On Saturday I awoke at 5a.m., intending to hike Mt. Flora (13,146′) and neighboring peaks with the Colorado Mountain Club. I hadn’t been at altitude in weeks, partly because I had been nursing a tweaked knee, partly out of fear. The longer I’m away from the higher peaks, the worse I feel and the harder it is to get back into it. I worry the altitude will knock me out like it did when I first moved to Denver, that I’ll be the slowest in the group or develop an intense headache that would make the trip torturous. But I had done this particular hike before, and it’s relatively close to Denver; it seemed like a safe way to re-enter the high country.
At around 5:45a.m., as I finished breakfasting and readying my pack, lightning crackled outside my window. Rain pummeled the pavement. I knew the mountain forecast called for precipitation, but a storm pounding at the door rattled my resolve. I checked the weather online. Rain everywhere.
At 6a.m. I called the trip leader to find out if we’d hike a different trail below tree line (most of Mt. Flora is exposed). He said the plan was to drive towards the mountains and reassess en route. He stressed that lightning was not in the forecast for the area we’d visit, even if there might be rain, sleet or snow. That was good enough for him, although I imagined the worst: a soaking wet slog up a mountain. I told him I’d let him know if I decided to cancel. We were meeting at 6:30a.m.; I had to make a decision quickly.
I sat on my bed in my hiking clothes and tried to figure out what to do. Most people, if faced with a fierce storm here and uncertain weather elsewhere, might get under the covers, save the hike for a milder day. But if this is called common sense, it doesn’t always serve me. One of my commitments to myself, which sometimes I fail to honor, is to spend one day a week outdoors, ideally in the Rockies. It’s less about recreation than restoration; the mountains are where I reconnect to myself, thanks to nature’s miraculous ability to vacuum anxiety, angst and negativity. Having reneged on this commitment recently, I knew I needed to be outdoors, with or without the group, simply to reestablish my integrity. But when I hike alone, I rarely stay out for more than a few hours, which isn’t always enough. I glanced at my clock. Ten minutes had passed and I was still hostage to resistance, paralyzed by indecision. Then the phone rang.
“I’m at the meeting spot and it’s not raining here,” the leader reported. Maybe I, too, could take this trip one step at a time.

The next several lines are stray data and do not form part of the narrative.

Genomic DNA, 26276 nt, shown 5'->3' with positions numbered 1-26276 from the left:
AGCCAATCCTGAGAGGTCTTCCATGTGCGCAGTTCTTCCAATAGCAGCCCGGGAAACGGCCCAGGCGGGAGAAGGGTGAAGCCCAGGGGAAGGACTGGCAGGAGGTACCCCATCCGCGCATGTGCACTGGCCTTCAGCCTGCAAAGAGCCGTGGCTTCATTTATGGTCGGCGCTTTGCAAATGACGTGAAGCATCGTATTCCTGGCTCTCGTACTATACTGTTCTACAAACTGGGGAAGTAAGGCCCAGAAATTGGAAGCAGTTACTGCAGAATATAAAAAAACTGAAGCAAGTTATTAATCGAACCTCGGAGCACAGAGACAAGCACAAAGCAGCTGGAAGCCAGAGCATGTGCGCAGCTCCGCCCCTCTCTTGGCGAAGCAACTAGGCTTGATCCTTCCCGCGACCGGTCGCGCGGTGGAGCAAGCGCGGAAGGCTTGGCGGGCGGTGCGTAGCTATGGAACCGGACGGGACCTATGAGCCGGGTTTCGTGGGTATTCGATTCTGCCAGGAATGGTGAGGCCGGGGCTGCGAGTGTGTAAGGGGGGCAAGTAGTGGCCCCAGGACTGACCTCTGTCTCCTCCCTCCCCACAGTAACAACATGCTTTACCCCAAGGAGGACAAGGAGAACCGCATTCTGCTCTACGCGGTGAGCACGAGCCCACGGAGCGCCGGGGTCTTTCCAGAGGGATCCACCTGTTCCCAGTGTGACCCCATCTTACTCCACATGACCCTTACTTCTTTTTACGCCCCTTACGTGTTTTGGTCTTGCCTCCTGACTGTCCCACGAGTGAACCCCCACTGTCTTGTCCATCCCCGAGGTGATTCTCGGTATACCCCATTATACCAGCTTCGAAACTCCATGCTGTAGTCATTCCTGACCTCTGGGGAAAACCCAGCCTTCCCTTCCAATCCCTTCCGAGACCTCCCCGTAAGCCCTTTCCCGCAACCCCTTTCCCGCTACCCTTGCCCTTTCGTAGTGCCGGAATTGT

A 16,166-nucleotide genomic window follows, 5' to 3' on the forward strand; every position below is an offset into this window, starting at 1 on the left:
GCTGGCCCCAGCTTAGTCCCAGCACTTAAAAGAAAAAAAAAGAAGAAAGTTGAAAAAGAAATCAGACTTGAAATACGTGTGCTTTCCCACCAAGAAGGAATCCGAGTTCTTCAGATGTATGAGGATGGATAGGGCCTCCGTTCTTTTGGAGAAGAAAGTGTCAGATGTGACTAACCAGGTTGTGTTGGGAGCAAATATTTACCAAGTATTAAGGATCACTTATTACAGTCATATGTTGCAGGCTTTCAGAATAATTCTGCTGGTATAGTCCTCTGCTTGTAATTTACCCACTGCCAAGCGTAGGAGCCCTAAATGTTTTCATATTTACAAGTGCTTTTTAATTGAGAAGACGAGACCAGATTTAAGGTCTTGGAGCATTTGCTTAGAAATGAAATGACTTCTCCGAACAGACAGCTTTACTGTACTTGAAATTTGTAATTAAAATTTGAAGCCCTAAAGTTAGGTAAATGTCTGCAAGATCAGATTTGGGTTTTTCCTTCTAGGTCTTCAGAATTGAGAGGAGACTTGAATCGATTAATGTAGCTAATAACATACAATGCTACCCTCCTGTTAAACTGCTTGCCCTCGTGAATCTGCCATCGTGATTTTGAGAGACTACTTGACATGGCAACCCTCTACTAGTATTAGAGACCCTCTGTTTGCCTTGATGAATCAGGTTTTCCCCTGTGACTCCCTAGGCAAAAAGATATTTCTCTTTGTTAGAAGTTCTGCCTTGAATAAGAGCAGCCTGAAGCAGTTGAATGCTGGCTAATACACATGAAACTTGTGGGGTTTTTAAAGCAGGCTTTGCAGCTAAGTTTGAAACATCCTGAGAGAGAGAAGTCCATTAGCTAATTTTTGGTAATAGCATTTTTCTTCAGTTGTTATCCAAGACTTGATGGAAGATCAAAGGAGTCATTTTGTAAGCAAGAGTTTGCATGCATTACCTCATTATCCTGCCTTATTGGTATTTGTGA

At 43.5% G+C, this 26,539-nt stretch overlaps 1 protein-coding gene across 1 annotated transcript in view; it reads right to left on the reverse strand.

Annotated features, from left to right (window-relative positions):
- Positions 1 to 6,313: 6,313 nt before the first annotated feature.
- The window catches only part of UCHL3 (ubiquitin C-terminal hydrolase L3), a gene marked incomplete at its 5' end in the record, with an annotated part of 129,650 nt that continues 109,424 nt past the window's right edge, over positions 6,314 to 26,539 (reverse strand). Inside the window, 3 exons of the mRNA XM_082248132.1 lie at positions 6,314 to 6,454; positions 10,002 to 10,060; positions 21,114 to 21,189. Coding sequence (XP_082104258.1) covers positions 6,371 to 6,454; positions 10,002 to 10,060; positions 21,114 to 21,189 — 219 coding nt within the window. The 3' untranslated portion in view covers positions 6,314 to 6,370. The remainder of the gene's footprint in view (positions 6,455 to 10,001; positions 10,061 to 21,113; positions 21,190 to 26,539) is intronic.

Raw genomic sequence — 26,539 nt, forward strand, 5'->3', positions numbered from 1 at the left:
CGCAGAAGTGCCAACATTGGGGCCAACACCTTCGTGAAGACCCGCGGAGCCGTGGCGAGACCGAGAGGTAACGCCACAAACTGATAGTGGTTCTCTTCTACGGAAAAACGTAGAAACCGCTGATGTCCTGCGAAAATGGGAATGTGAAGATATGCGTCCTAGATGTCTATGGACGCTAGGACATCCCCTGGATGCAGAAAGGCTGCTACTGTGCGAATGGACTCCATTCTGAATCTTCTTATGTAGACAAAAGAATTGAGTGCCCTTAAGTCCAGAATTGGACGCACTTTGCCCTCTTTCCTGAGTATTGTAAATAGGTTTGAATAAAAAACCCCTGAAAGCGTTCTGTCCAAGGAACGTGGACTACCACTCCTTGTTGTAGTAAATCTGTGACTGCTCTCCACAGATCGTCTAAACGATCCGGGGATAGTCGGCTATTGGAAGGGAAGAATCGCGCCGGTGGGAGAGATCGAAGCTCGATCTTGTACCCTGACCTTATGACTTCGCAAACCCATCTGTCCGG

“OK,” I said. “I’m coming, but I’ll be a few minutes late.” Usually, trips leave on the dot.
“Don’t worry. We’ll wait for you.”
If you’ve ever seen a mountain goat leap, that was me. I grabbed my backpack and boots and ran out the door. In my haste I forgot my hardcore foul weather gear: ski goggles and waterproof mitts. It was mid-May, after all. I was the last to arrive at the meeting spot; hardly anyone had cancelled.
On the way to the trail head the clouds parted, revealing bright blue sky over snow capped peaks. As I sat in the cushy front seat of another hiker’s SUV, taking in the changing vistas, I relaxed into relief. Then, some celestial stagehand closed the curtains, enveloping the landscape in gray. Snow fell as we began hiking. Towards the summit, the wind picked up. Graupel pelted us, as if prankster chefs were dumping boxes of kosher salt onto our heads. Some pellets landed behind my glacier glasses, stinging my eyes. My purple fleece gloves, now damp, chilled my fingers. A woman lent me a spare pair. At the top, snow swirled around us. The cold air slapped my cheeks like a Zen master urging me to wake up.
“Shall we continue to the next peak?” the leader asked. I nodded along with everyone else; I felt fine. In the saddle between the two mountains, the wind died. We celebrated the reprieve. At the next summit, it whipped us again. As we retraced our steps, the gusts stopped long enough for us to sit for lunch. I returned the gloves, which weren’t that warm, thinking I wouldn’t need them anymore. But the pelting and whipping resumed, and my fingers became frigid. I windmilled my arms, sending blood to the fingertips. A man offered his insulated mittens, heavenly toasters for my hands.
We continued, trying to locate the narrow trail under fresh snow. Above, a blue patch of sky appeared, only to vanish moments later. We plodded downhill, surrounded by mist. And then, that stagehand opened the curtains, revealing the surrounding peaks. I fumbled for my camera but wasn’t fast enough. Again, we were enshrouded in white. I wondered if the glimpse of scenery had been real or a stage set constructed by our collective yearning. Minutes later the curtains parted long enough for me to photograph the vista, still partially obscured by gauzy clouds.
As we began our final descent, more and more mountains popped into view against a blue sky. I started to cry, my tears obscured by my high-tech mirrored glasses. Maybe they were tears of joy at the sheer beauty of the scene. Perhaps I cried because I remembered for the umpteenth time, after forgetting again, and again and again, that the deep peace I experience in the mountains is inside, always available, even if it seems elusive.